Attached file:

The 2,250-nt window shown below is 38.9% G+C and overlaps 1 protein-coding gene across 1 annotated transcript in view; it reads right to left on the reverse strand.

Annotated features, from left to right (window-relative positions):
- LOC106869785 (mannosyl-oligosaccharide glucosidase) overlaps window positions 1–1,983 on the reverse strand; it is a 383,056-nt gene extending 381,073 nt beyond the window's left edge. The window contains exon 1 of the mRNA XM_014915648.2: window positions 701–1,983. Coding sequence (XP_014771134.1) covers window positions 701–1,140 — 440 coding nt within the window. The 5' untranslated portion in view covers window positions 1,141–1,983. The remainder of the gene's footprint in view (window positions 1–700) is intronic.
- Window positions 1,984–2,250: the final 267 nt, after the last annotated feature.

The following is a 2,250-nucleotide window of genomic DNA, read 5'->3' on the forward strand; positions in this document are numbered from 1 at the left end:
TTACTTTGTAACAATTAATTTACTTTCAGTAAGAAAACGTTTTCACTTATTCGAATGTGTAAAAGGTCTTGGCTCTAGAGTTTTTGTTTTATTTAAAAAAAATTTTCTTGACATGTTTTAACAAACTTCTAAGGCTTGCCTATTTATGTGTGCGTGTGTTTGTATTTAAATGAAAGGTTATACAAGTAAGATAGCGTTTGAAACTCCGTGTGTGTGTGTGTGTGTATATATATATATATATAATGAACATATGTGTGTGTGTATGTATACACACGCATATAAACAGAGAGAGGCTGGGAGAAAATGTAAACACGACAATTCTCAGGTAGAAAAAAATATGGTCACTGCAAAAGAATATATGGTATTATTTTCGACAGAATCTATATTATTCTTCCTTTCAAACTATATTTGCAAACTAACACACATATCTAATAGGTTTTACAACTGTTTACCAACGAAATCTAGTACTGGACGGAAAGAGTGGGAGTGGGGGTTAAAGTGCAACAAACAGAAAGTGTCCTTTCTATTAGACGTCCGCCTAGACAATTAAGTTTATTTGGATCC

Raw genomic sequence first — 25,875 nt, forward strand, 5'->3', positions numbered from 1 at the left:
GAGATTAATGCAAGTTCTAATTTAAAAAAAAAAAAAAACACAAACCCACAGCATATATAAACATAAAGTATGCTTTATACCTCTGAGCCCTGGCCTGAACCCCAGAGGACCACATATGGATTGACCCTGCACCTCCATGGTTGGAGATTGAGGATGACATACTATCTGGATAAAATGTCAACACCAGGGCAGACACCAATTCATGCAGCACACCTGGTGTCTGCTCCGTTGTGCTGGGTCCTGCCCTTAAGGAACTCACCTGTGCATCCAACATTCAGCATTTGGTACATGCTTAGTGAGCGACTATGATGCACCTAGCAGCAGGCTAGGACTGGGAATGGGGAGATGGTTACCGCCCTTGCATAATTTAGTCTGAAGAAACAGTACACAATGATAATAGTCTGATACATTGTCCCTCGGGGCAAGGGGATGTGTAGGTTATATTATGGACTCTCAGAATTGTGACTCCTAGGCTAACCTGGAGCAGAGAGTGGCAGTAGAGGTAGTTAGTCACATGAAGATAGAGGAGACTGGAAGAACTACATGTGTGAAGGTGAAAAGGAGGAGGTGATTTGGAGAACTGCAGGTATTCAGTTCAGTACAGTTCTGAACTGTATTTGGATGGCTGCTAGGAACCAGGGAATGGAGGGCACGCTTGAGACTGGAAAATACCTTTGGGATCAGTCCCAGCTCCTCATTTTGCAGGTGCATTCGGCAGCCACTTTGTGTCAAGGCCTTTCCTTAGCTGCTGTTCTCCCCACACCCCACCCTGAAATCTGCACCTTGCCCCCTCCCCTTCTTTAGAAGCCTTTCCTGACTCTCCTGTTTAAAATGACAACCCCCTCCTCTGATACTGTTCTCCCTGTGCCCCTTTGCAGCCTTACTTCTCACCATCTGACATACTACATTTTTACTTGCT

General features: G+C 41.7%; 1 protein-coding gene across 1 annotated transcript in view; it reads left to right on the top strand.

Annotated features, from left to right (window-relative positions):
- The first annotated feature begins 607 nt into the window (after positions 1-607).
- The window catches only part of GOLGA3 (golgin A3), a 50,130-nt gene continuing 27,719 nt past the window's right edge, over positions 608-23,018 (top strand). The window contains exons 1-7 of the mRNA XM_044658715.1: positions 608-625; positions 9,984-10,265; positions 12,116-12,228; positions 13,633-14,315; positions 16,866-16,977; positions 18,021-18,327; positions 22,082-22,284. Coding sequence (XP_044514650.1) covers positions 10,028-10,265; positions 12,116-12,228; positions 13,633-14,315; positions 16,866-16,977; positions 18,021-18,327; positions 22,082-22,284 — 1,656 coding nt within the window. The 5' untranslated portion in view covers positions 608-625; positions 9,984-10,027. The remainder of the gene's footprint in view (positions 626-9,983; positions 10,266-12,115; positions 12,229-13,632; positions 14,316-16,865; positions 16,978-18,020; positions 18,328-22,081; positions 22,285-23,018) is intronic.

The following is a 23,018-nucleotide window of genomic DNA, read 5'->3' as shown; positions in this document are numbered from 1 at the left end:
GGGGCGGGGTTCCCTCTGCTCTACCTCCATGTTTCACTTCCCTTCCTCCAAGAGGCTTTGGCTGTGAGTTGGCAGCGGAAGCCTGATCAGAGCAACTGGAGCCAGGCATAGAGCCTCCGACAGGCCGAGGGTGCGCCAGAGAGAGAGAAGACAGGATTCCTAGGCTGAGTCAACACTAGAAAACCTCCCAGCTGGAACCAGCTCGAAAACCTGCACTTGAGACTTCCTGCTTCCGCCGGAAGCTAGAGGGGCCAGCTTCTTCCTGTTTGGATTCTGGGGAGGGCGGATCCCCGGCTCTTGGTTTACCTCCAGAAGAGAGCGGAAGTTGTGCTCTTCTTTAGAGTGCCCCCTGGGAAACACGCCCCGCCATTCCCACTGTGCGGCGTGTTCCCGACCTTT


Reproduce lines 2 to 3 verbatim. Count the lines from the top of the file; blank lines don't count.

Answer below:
Annotated features, from left to right (window-relative positions):
- LOC106869785 (mannosyl-oligosaccharide glucosidase) overlaps window positions 1–1,983 on the reverse strand; it is a 383,056-nt gene extending 381,073 nt beyond the window's left edge. The window contains exon 1 of the mRNA XM_014915648.2: window positions 701–1,983. Coding sequence (XP_014771134.1) covers window positions 701–1,140 — 440 coding nt within the window. The 5' untranslated portion in view covers window positions 1,141–1,983. The remainder of the gene's footprint in view (window positions 1–700) is intronic.